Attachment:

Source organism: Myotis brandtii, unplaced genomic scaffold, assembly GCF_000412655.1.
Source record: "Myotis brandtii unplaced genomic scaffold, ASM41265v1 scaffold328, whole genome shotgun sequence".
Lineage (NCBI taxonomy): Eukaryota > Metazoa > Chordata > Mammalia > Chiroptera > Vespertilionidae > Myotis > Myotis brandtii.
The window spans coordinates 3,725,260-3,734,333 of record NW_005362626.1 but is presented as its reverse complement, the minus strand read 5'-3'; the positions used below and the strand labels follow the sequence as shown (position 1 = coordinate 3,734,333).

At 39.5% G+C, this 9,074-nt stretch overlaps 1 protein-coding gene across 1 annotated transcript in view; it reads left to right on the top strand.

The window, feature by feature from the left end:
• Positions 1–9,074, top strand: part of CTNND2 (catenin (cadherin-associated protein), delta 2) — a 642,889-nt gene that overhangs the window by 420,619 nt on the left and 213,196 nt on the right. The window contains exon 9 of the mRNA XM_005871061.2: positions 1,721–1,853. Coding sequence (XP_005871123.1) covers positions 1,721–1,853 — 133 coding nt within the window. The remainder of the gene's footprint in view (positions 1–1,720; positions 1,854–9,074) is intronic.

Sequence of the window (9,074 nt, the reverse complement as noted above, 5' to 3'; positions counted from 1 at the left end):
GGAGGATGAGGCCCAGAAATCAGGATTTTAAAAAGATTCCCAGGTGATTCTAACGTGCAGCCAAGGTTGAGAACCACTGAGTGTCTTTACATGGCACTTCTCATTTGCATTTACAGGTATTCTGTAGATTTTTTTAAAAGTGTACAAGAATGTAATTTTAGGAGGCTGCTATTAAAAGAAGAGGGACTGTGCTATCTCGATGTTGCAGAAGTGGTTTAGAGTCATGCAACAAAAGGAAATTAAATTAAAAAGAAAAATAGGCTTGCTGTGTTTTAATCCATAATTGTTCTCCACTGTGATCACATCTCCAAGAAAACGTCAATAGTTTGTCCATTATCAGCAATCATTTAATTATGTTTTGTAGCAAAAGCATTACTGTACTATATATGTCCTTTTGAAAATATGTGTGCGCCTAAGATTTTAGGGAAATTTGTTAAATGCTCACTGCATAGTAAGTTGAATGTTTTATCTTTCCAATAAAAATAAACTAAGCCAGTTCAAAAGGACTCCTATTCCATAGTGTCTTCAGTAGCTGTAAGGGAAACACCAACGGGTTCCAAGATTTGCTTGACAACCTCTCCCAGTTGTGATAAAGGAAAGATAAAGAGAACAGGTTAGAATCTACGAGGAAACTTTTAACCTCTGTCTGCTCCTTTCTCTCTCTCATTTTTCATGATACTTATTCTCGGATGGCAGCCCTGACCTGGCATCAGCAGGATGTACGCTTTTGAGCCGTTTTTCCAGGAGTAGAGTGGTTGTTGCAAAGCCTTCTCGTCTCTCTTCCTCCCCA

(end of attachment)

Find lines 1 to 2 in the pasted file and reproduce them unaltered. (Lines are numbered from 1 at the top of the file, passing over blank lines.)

Source organism: Myotis brandtii, unplaced genomic scaffold, assembly GCF_000412655.1.
Source record: "Myotis brandtii unplaced genomic scaffold, ASM41265v1 scaffold328, whole genome shotgun sequence".